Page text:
They came to power as Somalia’s best hope for peace, a government composed of traditional Somali elders, clan leaders, and businessmen under the leadership of a religious scholar, President Sharif Sheikh Ahmed.
But if Tuesday's attack on Somali parliamentarians in the heart of their own territory in Mogadishu shows anything, it is that the Transitional Federal Government (TFG) of Somalia – put together at a conference table in Djibouti in January 2007 after a six-month long occupation by Ethiopian forces – is a government in name only.
In the past three years, and under two separate presidents, the TFG has only managed to hold onto a few city blocks, the airport, the seaport, and the presidential palace – and only with support from African Union peacekeepers. The so-called African Union Mission in Somalia (AMISOM) has proved to be a mixed blessing, in fact, because it has relieved the Somali government of its most basic responsibility: to protect itself.
“The reality is that the TFG is not faced with an existential threat, and that is the dilemma,” says E.J. Hogendoorn, head of the Horn of Africa program at the International Crisis Group office in Nairobi. “There is no incentive for the TFG to change. If the TFG were told by AMISOM, ‘we’re done, we’re leaving in two months,’ I can assure you that the issue of security sector reform would be worked out.”
In the meantime, Somali government forces are “poorly paid, poorly trained, poorly motivated,” and “the result is poor protection,” Mr. Hogendoorn says.
History of weak government
The current stalemate in Somalia is just the latest chapter in a three-decade-long saga of war, anarchy, displacement, and hunger. Somalia has not had a stable government since 1991, when the presidency of Siad Barre was overthrown, and has largely relied on international assistance for mere survival.
That very anarchy has created a hunger for strong-armed governance and simple policies, a situation that favors politicians with a religious bent. It has also attracted a small but well-trained cadre of foreign fighters who hope to use Somalia as a base for a broader conflict between Islamic culture and the West. In such a scenario, having a weak and dithering government is a recipe for disaster.
“What do we have?” asks a Somali academic in Nairobi, who requested anonymity. “We have a very incapable government, a very weak government with no coherent policy on security, on development, on the way forward. Now, in the international community and in the diaspora, everyone seems to be focused on: ‘What next? What will the next government be like?' ”
A big setback at a bad time
On the surface, the attack on the Muna Hotel in Mogadishu would appear to be just one of many violent attacks in the Somali capital, remarkable only because many of the victims were members of parliament. A statement by the Somali Ministry of Interior blamed the Islamist militant group, Al Shabab (the Youth) for the attack, in which a pair of gunmen, dressed in army fatigues, opened fire into the hotel lobby, killing 31, six of the victims being parliamentarians.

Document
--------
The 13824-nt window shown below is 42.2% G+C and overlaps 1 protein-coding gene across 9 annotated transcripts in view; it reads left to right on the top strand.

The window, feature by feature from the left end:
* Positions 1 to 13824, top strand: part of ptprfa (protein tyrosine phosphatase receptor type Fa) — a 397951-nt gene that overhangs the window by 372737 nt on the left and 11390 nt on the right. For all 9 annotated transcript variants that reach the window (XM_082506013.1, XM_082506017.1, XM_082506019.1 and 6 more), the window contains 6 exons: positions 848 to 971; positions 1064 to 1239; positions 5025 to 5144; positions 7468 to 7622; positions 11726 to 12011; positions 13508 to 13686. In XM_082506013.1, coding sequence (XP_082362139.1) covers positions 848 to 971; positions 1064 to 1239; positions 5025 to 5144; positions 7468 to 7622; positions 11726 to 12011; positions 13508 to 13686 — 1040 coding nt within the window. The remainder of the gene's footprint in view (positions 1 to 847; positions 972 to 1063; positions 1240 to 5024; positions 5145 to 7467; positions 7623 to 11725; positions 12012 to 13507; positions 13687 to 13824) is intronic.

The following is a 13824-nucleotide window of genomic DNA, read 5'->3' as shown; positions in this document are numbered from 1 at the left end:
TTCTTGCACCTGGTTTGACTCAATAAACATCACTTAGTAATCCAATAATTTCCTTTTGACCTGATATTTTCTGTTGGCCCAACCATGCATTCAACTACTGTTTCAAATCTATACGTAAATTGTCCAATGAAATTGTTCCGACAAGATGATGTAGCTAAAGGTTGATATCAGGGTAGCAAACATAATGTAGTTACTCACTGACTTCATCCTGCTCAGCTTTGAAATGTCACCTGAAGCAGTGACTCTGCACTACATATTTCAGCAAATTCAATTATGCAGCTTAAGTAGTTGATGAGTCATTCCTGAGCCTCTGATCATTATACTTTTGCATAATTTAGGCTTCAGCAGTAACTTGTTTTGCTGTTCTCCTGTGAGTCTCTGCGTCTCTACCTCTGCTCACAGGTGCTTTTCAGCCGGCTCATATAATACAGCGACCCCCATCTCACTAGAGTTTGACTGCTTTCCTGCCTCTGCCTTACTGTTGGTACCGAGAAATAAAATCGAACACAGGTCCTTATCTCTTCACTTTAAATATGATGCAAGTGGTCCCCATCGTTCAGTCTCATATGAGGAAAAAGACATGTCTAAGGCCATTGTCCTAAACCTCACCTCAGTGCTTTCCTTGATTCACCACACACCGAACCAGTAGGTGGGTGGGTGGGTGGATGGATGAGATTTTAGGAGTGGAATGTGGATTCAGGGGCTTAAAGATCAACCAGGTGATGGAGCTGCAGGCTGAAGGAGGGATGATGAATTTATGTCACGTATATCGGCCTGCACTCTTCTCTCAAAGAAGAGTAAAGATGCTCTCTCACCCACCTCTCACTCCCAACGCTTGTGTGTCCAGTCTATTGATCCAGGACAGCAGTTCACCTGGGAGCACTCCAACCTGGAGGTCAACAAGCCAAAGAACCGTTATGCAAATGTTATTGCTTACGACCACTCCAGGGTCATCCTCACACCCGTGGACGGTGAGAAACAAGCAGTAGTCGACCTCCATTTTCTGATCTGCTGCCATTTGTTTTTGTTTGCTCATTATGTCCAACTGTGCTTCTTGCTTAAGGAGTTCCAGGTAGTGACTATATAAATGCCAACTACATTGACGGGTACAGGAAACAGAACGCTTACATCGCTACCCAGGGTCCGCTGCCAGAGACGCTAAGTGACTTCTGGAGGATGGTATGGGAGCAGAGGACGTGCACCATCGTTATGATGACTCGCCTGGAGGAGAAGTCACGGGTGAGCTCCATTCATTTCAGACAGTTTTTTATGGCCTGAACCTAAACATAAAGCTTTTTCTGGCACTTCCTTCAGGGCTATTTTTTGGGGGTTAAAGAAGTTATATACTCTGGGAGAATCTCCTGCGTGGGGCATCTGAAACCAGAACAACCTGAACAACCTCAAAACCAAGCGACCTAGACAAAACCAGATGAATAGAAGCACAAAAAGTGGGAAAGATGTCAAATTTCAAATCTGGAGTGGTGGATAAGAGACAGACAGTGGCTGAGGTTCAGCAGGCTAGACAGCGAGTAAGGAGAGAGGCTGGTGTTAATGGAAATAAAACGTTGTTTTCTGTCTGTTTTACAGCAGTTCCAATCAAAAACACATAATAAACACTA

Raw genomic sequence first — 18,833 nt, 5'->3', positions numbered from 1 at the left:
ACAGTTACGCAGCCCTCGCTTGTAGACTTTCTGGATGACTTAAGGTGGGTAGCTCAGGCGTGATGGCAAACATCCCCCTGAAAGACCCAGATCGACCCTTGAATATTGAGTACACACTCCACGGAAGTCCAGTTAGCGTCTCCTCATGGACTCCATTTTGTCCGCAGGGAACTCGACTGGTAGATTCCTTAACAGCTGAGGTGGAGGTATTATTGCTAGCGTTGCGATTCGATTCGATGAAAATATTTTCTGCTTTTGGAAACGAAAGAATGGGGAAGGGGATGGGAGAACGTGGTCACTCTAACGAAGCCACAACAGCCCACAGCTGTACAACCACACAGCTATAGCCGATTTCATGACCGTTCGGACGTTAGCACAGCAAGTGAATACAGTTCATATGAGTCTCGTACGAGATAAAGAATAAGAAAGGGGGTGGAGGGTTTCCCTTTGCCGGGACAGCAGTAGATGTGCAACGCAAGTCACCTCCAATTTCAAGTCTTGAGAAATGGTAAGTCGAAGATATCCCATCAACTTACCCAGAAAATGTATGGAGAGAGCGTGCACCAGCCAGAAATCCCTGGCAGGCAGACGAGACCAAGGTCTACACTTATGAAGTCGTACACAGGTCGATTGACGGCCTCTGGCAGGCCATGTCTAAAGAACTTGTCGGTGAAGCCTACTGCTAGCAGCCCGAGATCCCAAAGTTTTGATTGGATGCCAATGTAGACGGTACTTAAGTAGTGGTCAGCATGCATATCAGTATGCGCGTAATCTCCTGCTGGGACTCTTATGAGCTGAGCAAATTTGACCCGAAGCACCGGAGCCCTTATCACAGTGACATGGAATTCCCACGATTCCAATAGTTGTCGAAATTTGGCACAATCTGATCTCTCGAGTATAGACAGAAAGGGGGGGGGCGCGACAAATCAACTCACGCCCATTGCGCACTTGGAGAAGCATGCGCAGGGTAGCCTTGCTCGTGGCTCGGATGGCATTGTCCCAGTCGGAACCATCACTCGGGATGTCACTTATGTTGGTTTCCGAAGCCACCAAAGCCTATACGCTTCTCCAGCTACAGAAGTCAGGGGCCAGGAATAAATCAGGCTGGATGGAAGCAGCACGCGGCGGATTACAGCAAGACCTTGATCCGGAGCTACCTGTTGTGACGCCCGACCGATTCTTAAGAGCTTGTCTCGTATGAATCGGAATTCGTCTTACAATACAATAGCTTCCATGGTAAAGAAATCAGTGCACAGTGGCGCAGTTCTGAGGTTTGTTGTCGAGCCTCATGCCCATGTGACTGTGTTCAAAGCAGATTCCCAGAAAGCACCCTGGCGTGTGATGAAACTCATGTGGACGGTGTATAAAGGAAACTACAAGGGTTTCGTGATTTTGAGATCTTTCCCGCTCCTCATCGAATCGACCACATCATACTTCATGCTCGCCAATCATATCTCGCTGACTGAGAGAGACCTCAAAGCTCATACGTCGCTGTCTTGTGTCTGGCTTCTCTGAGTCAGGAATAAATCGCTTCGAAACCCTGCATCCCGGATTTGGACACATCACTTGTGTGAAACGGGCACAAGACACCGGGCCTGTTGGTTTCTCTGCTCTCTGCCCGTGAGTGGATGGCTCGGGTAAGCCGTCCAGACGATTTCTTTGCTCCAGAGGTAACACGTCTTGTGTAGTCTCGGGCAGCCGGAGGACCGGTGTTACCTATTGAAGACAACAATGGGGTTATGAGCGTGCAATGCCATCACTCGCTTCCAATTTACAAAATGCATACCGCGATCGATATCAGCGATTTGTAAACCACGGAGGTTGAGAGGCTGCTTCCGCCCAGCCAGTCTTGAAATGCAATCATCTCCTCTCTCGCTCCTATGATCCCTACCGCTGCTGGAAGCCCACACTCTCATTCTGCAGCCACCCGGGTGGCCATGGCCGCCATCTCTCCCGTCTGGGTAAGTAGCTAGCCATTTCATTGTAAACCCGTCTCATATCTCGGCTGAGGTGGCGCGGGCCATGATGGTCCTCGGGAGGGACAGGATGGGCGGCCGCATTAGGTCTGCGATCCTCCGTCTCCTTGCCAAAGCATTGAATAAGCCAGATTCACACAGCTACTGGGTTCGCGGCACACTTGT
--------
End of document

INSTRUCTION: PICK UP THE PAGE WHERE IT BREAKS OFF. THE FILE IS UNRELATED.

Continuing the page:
Yet the attack occurred at a time when the Somali government has been steadily receiving reinforcements, Somali soldiers trained by various countries, including Ethiopia, Kenya, and the European Union at a training camp in Uganda. The reinforcements were supposed to provide the government with the sufficient forces to launch “a grand offensive” against Al Shabab and its allies, Hizbul Islam and to give the government enough breathing room to start providing services to the Somali people and to demonstrate its ability to govern.
Six months on, the promised offensive has never materialized. Reports say that the newly trained soldiers have begun to defect to Al Shabab, more for economic reasons than ideological ones. The Somali government has received international donor money for Army salaries, but it has no proper system in place to pay soldiers.
Who's side are government forces really on?
For allies of the Somali government, including the moderate Islamist militia known as Ahlu Sunna Wal Jamaa, the Somali government is hard to support.
“We know that 50 percent of the government are Wahabbists,” says Mahamud Abdi Elmi, an Ahlu Sunna spokesman in Nairobi, referring to the hard-line Wahabbi sect of Islam based in Saudi Arabia, of which both the Saudi royal family and Osama bin Laden are adherents. “So we refuse to mix our forces with their forces because we can’t compromise our people.”
“These Wahabbists are the same people who are providing security for the members of parliament, so that is the reason for these attacks,” adds Mr. Elmi. “We support the government, because we don’t want anarchy. But this is why we can’t mix our people with theirs. We know who they are.”